Elizabeth Evelyn Wright

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Elizabeth Evelyn Wright
Born April 3, 1872
Talbotton, Georgia
Died December 14, 1906
Battle Creek, Michigan
Resting place Voorhees College
Alma mater Tuskegee Institute
Occupation Educator
Known for Founding Voorhees College
Title Principal
Spouse(s) Martin A. Menafee
Parent(s) John Wesley Wright and Virginia Rolfe

Elizabeth Evelyn Wright (April 3, 1872 – December 14, 1906) founded Denmark Industrial Institute in Denmark, South Carolina, as a school for African-American youth. It is present-day Voorhees College, a historically black college (HBCU). She was a humanitarian and educator, founding several schools for black children.

Early life and education[edit]

Wright was born on April 3, 1872 in rural Talbotton, Georgia. Her father, John Wesley Wright, was an African-American carpenter. Her mother, Virginia Rolfe, was a Cherokee woman. Wright went to a school held in a church basement.

In 1888, she matriculated at Booker T. Washington's Tuskegee Institute as a night student. After two years, Wright moved to Hampton County, South Carolina to assist in a rural school for black children. After the school was burned, she returned to Tuskegee and graduated.


Inspired by her experience at Tuskegee and knowing the importance of education, Wright started several schools in the area of Denmark, but they failed due to arson, jealousy, or other reasons.[1] Wright started a night school for African-American men in Hampton County.

In 1897, she moved to Denmark in rural Bamberg County, South Carolina. There she started a school over a store with the support of some influential people in the community. She raised money for what she called Denmark Industrial School, modeled after Tuskegee Institute.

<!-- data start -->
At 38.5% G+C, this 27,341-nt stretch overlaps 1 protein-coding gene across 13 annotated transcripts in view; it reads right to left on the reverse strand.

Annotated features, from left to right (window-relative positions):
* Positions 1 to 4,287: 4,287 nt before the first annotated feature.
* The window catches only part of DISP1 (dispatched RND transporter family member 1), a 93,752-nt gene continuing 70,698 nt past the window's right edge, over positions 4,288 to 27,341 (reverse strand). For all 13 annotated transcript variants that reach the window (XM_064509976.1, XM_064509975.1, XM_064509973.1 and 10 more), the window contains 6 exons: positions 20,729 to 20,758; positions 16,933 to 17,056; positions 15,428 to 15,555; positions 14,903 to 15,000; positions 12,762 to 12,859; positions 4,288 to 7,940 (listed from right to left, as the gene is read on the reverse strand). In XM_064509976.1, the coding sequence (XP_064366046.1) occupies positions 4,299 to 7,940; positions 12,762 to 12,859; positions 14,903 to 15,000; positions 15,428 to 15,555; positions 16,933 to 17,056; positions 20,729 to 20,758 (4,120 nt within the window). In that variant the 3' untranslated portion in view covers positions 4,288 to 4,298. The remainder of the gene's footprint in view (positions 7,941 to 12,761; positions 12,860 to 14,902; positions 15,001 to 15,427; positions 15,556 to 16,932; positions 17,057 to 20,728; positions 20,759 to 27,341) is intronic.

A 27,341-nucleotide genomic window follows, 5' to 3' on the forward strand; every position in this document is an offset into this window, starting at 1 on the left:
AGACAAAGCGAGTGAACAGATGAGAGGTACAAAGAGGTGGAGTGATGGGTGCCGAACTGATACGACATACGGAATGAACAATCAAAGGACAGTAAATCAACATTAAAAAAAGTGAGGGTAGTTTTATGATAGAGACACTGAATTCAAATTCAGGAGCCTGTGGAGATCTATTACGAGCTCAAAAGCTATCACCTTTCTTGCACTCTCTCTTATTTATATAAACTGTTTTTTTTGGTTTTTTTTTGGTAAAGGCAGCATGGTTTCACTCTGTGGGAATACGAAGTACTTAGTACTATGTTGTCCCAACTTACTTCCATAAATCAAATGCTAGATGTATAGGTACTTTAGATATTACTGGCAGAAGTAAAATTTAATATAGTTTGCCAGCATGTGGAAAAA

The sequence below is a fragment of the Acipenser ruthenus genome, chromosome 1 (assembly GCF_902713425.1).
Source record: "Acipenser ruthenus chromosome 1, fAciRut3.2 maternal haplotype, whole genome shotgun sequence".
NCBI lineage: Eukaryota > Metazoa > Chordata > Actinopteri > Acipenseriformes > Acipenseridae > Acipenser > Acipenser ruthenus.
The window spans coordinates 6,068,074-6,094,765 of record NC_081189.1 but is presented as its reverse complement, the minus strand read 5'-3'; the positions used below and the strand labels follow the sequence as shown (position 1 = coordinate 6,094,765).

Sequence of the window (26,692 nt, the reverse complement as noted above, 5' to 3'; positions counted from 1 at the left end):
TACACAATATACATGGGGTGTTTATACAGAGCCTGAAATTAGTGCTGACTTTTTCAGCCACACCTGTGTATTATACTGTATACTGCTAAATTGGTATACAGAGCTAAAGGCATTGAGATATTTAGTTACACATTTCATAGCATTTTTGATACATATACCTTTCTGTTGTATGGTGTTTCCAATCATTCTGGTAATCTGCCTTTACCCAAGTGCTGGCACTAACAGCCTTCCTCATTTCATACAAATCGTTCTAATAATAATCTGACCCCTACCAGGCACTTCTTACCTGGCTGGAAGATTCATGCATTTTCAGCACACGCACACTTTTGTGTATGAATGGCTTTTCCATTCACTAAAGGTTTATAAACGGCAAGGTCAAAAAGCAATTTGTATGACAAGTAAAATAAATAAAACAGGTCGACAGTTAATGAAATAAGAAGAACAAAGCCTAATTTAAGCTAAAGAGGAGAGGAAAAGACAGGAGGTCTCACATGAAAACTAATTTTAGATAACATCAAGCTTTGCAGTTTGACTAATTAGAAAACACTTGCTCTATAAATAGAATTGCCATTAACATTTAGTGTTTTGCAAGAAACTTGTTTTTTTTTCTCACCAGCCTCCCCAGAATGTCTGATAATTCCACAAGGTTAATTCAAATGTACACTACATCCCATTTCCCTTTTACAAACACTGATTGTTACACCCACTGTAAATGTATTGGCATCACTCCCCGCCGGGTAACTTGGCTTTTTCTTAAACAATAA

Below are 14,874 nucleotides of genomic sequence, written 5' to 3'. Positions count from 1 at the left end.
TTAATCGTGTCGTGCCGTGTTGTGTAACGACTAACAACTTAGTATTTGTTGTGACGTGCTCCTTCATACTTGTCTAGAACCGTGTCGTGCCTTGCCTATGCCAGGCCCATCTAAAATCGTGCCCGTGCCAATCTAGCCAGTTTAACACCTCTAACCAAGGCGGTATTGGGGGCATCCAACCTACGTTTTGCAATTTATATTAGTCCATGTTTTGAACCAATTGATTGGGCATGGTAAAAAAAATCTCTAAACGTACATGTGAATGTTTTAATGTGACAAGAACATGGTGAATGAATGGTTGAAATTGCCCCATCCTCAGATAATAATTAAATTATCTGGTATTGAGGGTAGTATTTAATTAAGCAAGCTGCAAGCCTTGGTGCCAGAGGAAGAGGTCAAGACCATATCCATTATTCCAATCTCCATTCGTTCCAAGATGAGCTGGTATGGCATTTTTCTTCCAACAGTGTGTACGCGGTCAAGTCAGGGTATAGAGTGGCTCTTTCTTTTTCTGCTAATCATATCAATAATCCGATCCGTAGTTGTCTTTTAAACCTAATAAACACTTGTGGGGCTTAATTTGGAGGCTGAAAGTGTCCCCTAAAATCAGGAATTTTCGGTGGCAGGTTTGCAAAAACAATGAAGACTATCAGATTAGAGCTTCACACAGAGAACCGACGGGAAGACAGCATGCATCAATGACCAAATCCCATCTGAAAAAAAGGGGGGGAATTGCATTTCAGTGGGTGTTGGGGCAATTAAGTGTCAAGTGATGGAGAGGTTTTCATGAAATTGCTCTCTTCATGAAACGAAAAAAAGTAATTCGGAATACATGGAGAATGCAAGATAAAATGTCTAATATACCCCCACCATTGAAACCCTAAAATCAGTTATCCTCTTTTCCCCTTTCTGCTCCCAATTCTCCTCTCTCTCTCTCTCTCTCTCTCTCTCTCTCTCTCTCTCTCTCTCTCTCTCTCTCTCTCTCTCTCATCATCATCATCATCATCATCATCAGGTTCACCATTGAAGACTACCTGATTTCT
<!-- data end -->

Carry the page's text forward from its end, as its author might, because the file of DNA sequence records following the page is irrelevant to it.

Ralph Voorhees and his wife, philanthropists from Clinton, New Jersey, donated $5,000 for the purchase of land and construction of the school's first building. In 1902 Voorhees Industrial School opened for male and female students at the elementary and high school levels, and Wright was principal. Voorhees provided additional gifts during the next few years, and the General Assembly incorporated the school in his name.

For years this was the only high school for blacks in the area.[2]

The school was later affiliated with the Protestant Episcopal Church and eventually became a fully accredited four-year college.


In 1906 Wright married Martin A. Menafee, treasurer of Voorhees College. Shortly after her marriage, she became ill. She went to the well-known Battle Creek Sanitarium in Michigan for medical treatment but died there on December 14, 1906.[3][4]

Wright was buried on the Voorhees College campus.[5]

Wright is honored with Anna Julia Haywood Cooper with a feast day on the liturgical calendar of the Episcopal Church (USA) on February 28.

See also[edit]


  1. ^ NRHP Nomination form
  2. ^ NRHP Nomination form
  3. ^ Edgar, Walter. South Carolina Encyclopedia (2006) p. 1050, Columbia, SC: University of South Carolina Press, ISBN 1-57003-598-9.
  4. ^ Morris, J. Kenneth. Elizabeth Evelyn Wright: 1872-1906 Founder of Voorhees College (1983) University of the South, Sewanee, Tennessee.
  5. ^ NRHP Nomination form

External links[edit]

Academic offices
Preceded by
New position
Principal of Vorhees Industrial School
Succeeded by
Gabriel Miller